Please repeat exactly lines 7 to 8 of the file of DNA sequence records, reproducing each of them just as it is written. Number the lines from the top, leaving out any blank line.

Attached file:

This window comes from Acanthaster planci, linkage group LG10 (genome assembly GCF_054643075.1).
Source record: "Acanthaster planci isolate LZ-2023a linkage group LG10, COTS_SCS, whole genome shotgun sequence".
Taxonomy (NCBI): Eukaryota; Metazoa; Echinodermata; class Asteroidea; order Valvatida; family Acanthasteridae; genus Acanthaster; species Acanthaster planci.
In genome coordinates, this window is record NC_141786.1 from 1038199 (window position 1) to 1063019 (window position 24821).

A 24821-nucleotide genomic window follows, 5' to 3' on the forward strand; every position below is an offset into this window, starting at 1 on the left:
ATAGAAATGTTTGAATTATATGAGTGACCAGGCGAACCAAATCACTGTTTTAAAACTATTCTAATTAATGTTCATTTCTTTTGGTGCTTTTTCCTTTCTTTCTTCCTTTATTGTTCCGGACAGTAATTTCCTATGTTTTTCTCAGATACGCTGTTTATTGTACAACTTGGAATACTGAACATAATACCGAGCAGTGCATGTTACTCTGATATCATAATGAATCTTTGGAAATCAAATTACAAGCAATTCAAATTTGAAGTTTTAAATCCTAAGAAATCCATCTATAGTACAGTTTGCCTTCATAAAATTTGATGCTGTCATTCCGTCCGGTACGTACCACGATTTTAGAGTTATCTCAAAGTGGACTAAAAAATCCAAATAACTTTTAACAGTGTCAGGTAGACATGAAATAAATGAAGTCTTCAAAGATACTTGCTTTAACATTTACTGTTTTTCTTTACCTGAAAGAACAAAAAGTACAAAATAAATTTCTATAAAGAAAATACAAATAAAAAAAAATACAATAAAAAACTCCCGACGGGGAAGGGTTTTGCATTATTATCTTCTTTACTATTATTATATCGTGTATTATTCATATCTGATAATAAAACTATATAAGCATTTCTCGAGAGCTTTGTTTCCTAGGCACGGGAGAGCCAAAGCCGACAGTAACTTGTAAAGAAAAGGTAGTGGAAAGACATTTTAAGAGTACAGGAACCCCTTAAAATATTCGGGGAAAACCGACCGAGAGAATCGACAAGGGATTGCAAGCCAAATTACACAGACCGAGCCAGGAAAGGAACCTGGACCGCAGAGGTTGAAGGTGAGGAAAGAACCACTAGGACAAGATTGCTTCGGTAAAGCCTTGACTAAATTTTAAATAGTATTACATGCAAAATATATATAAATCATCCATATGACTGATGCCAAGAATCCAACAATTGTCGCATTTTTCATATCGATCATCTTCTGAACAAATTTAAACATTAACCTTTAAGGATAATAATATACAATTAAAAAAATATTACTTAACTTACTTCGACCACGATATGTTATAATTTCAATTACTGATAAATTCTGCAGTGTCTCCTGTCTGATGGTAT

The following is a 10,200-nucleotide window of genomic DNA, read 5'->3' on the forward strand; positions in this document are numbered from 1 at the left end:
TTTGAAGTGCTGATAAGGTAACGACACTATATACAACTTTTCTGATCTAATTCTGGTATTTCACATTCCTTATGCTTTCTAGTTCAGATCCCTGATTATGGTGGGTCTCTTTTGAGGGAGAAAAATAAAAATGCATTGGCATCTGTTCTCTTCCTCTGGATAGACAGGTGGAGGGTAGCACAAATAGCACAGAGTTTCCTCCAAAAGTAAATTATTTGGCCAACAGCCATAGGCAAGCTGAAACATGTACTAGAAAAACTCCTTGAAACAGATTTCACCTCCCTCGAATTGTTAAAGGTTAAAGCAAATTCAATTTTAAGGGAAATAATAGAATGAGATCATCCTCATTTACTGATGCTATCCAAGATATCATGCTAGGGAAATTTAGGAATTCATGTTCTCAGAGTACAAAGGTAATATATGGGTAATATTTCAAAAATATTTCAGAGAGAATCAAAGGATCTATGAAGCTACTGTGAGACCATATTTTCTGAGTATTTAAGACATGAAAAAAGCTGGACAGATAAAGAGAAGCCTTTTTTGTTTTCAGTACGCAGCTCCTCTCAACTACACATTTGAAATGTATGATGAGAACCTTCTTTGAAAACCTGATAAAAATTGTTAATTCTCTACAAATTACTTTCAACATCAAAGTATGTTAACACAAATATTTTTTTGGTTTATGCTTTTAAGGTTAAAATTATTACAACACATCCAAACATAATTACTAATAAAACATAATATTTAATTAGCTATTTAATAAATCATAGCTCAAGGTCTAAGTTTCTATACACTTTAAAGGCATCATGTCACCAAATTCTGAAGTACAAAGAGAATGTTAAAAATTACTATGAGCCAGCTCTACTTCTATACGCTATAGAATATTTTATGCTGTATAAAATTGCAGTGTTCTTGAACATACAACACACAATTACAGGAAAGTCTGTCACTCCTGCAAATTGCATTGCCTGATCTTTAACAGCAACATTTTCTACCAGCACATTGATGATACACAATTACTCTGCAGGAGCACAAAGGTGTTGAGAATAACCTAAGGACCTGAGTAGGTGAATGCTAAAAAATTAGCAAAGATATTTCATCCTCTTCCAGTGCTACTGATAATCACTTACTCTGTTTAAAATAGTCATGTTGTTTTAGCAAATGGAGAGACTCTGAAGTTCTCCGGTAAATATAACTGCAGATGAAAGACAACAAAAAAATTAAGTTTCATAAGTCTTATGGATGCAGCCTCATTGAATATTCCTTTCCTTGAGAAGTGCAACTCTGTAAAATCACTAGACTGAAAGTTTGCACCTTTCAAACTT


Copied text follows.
The following is a 10,200-nucleotide window of genomic DNA, read 5'->3' on the forward strand; positions in this document are numbered from 1 at the left end:
TTTGAAGTGCTGATAAGGTAACGACACTATATACAACTTTTCTGATCTAATTCTGGTATTTCACATTCCTTATGCTTTCTAGTTCAGATCCCTGATTATGGTGGGTCTCTTTTGAGGGAGAAAAATAAAAATGCATTGGCATCTGTTCTCTTCCTCTGGATAGACAGGTGGAGGGTAGCACAAATAGCACAGAGTTTCCTCCAAAAGTAAATTATTTGGCCAACAGCCATAGGCAAGCTGAAACATGTACTAGAAAAACTCCTTGAAACAGATTTCACCTCCCTCGAATTGTTAAAGGTTAAAGCAAATTCAATTTTAAGGGAAATAATAGAATGAGATCATCCTCATTTACTGATGCTATCCAAGATATCATGCTAGGGAAATTTAGGAATTCATGTTCTCAGAGTACAAAGGTAATATATGGGTAATATTTCAAAAATATTTCAGAGAGAATCAAAGGATCTATGAAGCTACTGTGAGACCATATTTTCTGAGTATTTAAGACATGAAAAAAGCTGGACAGATAAAGAGAAGCCTTTTTTGTTTTCAGTACGCAGCTCCTCTCAACTACACATTTGAAATGTATGATGAGAACCTTCTTTGAAAACCTGATAAAAATTGTTAATTCTCTACAAATTACTTTCAACATCAAAGTATGTTAACACAAATATTTTTTTGGTTTATGCTTTTAAGGTTAAAATTATTACAACACATCCAAACATAATTACTAATAAAACATAATATTTAATTAGCTATTTAATAAATCATAGCTCAAGGTCTAAGTTTCTATACACTTTAAAGGCATCATGTCACCAAATTCTGAAGTACAAAGAGAATGTTAAAAATTACTATGAGCCAGCTCTACTTCTATACGCTATAGAATATTTTATGCTGTATAAAATTGCAGTGTTCTTGAACATACAACACACAATTACAGGAAAGTCTGTCACTCCTGCAAATTGCATTGCCTGATCTTTAACAGCAACATTTTCTACCAGCACATTGATGATACACAATTACTCTGCAGGAGCACAAAGGTGTTGAGAATAACCTAAGGACCTGAGTAGGTGAATGCTAAAAAATTAGCAAAGATATTTCATCCTCTTCCAGTGCTACTGATAATCACTTACTCTGTTTAAAATAGTCATGTTGTTTTAGCAAATGGAGAGACTCTGAAGTTCTCCGGTAAATATAACTGCAGATGAAAGACAACAAAAAAATTAAGTTTCATAAGTCTTATGGATGCAGCCTCATTGAATATTCCTTTCCTTGAGAAGTGCAACTCTGTAAAATCACTAGACTGAAAGTTTGCACCTTTCAAACTT